Jack and I are tucked into the cozy visiting authors cottage here in Southern Pines, NC. We’re taking Kimberly, manager of The Country Bookshop, up on her offer of waiting out Storm Sandy, as friends back home warn of an Appalachian Apocalypse, snow and ice, blocking the mountain passes ‘twixt us and them.
Besides, Kimberly and her friend Janet know this really cool wine bar….
Kim bought The Country Bookshop two years ago, but it’s been on the go for sixty(!) in various locations throughout this resort town (think horses and golf). Last night I played visiting author; as temperatures dropped and winds accelerated, we feared no one would attend, but they did–drawn in large measure by Kim’s lovely article in the Sunday paper, noting that I’d be talking about the path to publication.
We chatted about the particular process that led me to Pamela and Nichole (my perceptive-of-intellect-and-heart agent and editor, respectively). I told the story of When the Borders Opened and Closed at the Same Time (you can scroll back to it in the blog if you want; it’s what happened the day we sold the book). And I shared the most overlooked pieces of advice from the publishing community on how to get your work published:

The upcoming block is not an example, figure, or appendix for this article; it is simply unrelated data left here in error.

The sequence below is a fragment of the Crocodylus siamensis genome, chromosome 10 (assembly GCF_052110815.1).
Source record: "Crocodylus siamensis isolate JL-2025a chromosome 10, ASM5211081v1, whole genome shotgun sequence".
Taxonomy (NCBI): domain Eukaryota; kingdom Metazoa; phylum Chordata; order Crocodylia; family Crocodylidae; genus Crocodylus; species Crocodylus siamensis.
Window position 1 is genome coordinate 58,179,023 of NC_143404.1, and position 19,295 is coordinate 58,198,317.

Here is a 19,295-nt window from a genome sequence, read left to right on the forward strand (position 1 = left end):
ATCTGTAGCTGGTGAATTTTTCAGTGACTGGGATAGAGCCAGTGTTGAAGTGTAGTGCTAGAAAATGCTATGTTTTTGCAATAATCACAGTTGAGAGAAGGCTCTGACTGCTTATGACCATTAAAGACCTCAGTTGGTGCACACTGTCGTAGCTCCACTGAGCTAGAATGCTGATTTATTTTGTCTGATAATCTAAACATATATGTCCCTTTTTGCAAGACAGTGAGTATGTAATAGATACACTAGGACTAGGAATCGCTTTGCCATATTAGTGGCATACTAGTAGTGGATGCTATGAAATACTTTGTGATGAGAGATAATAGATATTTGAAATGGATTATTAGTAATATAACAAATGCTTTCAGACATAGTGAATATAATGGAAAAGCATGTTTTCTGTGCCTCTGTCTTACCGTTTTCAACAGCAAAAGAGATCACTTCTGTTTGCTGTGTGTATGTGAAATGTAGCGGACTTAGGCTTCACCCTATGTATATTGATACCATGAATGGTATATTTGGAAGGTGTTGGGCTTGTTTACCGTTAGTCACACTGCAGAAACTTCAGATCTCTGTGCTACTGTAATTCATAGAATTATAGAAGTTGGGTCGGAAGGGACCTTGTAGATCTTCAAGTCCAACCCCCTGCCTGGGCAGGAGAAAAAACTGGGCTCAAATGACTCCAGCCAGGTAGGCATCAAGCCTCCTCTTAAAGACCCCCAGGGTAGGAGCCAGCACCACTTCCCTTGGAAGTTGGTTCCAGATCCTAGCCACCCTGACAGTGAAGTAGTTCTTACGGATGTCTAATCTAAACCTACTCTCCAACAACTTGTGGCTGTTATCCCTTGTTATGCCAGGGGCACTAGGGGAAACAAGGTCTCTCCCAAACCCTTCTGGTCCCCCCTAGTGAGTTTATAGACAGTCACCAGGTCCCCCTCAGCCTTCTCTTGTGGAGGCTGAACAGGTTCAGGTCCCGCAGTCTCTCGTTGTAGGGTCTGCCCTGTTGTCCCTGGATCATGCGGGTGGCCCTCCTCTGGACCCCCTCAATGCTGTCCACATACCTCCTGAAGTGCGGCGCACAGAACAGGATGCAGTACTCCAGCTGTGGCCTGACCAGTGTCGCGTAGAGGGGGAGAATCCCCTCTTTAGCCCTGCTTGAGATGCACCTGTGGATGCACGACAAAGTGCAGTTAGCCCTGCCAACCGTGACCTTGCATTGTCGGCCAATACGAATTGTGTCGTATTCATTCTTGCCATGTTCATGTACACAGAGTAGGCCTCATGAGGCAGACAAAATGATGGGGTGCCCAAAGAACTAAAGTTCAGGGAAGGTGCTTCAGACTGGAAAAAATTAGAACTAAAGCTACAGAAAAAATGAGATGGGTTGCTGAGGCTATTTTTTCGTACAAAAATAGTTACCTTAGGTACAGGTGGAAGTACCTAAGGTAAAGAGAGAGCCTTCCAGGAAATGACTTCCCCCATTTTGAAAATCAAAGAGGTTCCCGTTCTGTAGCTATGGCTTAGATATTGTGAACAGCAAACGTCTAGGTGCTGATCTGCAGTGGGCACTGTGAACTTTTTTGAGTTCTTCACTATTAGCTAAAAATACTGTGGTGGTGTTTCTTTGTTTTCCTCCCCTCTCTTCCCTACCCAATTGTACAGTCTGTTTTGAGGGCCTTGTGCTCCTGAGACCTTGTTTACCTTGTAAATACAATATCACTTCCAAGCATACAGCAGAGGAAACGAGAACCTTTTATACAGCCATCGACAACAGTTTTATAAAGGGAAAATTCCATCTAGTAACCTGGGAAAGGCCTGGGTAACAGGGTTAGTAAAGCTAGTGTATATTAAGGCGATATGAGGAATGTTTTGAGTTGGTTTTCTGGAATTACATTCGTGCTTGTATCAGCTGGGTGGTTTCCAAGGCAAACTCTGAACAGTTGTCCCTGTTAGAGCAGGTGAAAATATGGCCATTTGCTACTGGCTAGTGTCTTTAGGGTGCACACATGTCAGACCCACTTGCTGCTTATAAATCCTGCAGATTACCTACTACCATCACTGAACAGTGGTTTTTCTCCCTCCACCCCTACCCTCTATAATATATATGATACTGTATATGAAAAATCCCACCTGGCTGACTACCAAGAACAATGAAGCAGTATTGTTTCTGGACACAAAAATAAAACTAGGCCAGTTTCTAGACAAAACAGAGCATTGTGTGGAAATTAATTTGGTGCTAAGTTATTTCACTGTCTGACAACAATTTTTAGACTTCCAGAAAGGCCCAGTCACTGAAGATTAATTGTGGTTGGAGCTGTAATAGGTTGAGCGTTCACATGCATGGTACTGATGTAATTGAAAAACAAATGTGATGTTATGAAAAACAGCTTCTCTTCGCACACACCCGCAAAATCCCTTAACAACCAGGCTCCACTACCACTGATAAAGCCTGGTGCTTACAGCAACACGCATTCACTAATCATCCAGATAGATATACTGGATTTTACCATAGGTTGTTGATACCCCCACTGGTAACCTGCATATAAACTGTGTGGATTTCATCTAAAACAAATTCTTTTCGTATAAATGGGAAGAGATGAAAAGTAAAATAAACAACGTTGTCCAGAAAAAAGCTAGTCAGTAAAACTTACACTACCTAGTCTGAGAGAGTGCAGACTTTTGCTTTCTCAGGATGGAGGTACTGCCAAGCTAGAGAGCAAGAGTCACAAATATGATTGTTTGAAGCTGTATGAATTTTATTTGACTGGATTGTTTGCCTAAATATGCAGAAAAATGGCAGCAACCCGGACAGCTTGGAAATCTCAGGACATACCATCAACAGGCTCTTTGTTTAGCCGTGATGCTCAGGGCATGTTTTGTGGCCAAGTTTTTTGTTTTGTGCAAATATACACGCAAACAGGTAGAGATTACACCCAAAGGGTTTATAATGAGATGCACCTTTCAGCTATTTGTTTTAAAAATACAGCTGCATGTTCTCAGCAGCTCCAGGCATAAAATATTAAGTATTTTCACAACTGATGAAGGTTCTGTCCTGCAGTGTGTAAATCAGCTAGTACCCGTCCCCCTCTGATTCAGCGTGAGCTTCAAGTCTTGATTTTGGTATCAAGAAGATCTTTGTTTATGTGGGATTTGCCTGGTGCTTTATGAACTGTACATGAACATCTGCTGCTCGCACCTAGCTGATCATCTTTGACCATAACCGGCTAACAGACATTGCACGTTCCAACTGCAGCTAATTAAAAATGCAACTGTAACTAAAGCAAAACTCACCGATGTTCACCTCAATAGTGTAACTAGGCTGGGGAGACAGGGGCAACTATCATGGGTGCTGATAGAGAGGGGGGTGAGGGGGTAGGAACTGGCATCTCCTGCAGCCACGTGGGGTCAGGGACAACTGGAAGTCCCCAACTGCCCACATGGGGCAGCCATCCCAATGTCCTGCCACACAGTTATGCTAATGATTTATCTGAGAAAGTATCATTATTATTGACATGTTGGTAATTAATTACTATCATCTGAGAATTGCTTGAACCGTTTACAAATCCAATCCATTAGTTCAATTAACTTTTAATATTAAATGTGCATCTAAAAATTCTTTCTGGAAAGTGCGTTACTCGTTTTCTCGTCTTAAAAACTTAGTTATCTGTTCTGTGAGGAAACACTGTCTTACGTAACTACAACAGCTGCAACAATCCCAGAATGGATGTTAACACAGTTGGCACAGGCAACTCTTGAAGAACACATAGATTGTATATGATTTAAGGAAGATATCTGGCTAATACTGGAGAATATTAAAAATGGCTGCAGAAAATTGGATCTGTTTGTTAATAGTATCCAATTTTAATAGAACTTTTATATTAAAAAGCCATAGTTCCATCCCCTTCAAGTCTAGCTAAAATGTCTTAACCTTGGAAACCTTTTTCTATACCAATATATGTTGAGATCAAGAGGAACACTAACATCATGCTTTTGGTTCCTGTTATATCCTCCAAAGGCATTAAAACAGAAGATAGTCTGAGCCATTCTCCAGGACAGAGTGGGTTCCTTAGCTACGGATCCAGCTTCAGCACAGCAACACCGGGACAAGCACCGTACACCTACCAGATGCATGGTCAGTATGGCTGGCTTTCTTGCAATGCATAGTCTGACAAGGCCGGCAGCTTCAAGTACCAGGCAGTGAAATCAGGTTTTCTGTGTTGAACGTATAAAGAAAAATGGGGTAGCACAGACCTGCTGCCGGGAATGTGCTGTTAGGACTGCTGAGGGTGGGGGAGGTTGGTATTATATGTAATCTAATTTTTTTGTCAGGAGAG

1) Write the book. If it’s non-fiction, write at least half of it, and have the other half roughly mapped in your mind, before you send a query letter. For fiction, write the whole thing. These are drafts. They will change. They will get thrown across the room in crumpled balls, by you or your editor. But write it first. DO NOT QUERY ANYONE until you have at least half the pages you want them to take seriously, the first 50 as good as you can make them.
2) When you’re ready, go to a bookstore or library and look up books that are like yours. Read the acknowledgments for who agented and edited these. Check the Internet to see if they accept unsolicited queries. Build a list of 10, and make your query letter amazing. The first sentence has to rock the world. After that, you can just be brilliant. For query letter advice, the Net is full and so are writing books. But the most overlooked, valuable piece is:
3) Be yourself. Editors have built-in bullshit detectors. They’ve seen it all—twice. Agents have seen it all six times. Do not try to dazzle them with borrowed jewels. Write like you write. It’s not unlike dating; why pretend to be someone else if it traps you in a relationship that doesn’t click on its own merits?
That’s what I told the dozen brave souls who ventured out amid the howling winds. It’s what wise women told me. It’s what publishers tell audiences in after-dinner speeches. And it works. Go forth, and conquer.